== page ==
Date: 23 Mar 1906
Place: River Glass, Leigh
Patrick Conner was found dead in a river.
It was thought that he had died from a blow to the head before he had gone into the water.
Patrick Conner was a railway gate keeper and was single and lived at 40 Nel Pan Lane in Leigh.
A dataller who lodged with Patrick Conner said that Patrick Conner had been in charge of a railway cabin at the Boston Crossing for the Wigan Coal and Iron Co..
He said hat he last saw him at 8pm on the Friday when he went out saying that he was going to visit his old landlady at Westleigh Mill. He noted that it was a rough and dark night. He said that Patrick Conner would usually go through the fields by the river Glass. He said that Patrick Conner had previously had some bread and cheese and tea at about 6pm. He noted that Patrick Conner had not worked for about a fortnight owing to sickness.
A policeman said that at about 1.10pm on the Saturday he had seen a little boy running away from the River Glass near the end of Nel Pan Lane and said that when he went to look he saw Patrick Conner lying face downwards in the water, noting that the water was no more than 6 to 8 inches deep at the point where he was. He said that he was laid straight out with both hands under him.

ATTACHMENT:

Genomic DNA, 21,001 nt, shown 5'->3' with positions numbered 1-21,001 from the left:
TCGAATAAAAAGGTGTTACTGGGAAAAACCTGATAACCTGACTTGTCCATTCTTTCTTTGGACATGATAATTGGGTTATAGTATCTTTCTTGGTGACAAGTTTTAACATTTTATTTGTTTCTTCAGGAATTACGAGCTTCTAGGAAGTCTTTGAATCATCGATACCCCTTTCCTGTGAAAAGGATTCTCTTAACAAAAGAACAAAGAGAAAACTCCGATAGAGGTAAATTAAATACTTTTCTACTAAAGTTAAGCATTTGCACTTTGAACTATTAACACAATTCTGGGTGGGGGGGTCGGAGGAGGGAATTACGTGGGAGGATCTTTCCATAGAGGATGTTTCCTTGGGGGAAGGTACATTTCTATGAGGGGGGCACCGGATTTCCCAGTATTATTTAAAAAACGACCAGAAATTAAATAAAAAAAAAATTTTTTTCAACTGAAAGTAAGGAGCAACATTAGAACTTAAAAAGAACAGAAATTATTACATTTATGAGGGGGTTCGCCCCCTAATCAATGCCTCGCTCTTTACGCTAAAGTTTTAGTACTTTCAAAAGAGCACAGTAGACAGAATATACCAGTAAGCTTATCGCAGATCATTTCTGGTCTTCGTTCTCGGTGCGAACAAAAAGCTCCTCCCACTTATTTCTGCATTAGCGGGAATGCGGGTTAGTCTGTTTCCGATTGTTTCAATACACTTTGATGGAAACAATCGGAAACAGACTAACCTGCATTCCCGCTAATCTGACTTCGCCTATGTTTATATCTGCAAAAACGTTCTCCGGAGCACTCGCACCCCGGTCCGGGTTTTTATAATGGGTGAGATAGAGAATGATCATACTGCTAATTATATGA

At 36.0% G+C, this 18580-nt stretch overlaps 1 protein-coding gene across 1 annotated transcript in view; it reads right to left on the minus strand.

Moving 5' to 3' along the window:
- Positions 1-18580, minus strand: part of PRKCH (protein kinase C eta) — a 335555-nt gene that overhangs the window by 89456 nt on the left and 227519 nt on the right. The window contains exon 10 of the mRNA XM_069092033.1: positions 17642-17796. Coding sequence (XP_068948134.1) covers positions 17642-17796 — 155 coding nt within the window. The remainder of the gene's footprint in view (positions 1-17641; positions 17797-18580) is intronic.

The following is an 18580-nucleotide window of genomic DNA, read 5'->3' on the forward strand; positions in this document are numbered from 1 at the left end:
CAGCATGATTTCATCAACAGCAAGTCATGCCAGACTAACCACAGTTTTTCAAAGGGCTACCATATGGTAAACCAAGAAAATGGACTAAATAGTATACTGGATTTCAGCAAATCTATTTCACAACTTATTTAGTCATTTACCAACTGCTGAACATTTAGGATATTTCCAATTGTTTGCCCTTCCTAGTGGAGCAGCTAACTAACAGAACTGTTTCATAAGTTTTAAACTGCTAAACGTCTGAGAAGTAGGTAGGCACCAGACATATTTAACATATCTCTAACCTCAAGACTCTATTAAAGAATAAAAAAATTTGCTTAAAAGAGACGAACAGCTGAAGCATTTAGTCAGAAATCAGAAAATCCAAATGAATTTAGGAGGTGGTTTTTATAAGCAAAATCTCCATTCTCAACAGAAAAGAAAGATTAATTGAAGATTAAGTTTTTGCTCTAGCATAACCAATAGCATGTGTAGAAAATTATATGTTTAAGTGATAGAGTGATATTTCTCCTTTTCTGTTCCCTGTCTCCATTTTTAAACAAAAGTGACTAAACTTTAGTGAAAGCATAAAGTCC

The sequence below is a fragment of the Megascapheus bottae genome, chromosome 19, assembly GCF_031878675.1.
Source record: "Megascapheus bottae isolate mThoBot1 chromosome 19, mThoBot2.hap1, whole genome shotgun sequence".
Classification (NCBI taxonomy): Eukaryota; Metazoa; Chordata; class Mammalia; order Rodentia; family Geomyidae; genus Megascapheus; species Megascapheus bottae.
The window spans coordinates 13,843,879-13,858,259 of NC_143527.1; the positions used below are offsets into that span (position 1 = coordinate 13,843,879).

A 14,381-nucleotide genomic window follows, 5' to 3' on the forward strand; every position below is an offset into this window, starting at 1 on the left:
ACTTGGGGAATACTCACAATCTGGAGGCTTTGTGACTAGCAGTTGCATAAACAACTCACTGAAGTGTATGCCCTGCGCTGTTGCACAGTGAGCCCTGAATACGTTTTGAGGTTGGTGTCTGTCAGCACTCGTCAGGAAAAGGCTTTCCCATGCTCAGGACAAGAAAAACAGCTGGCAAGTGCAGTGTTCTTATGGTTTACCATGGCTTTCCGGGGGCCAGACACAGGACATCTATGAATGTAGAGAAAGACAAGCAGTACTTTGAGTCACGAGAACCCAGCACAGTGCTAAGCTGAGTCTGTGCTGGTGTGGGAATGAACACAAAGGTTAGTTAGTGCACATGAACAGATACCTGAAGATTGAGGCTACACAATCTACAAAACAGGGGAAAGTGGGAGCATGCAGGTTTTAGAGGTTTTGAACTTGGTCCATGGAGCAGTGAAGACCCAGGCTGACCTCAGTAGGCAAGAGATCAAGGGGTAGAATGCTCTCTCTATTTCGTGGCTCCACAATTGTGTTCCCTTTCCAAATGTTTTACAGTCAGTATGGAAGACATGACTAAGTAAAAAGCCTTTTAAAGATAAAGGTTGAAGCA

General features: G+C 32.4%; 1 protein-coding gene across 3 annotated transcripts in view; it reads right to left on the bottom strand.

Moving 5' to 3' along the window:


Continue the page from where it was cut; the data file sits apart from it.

He said that he then pulled his body out and said that it was quite cold and stiff and that he appeared to have been dead for some hours. He said that he conveyed it home and then searched the area but could find no traces of a struggle.
He noted that the river was some distance from the path and that there were marks on the wall in the brook.
When Patrick Conner's body was searched, all that was found were his tobacco pouch and a pocketknife in his pocket.
The doctor that carried out his post-mortem stated that Patrick Conner had a contused wound on his left forehead about two and a half inches in length and one inch in breadth. He added that he also had bruises on his cheek and nose and that there were also three very small bruises on the back of his left hand as well as one on his right hand and another on his right breast.
He said that there were no external indications that he had died from drowning.
He added that Patrick Conner had a clot of blood on his skull and said that the membranes of his brain were highly congested but noted that his brain itself was normal and that there was no fracture to his skull.
He said that his probable cause of death was a blow to his head and that it was caused before his death whilst other conditions pointed to his death being due to suffocation.
The jury returned an open verdict noting that there was no clear evidence to show how he had come by his death.
see Leigh Chronicle and Weekly District Advertiser - Friday 23 March 1906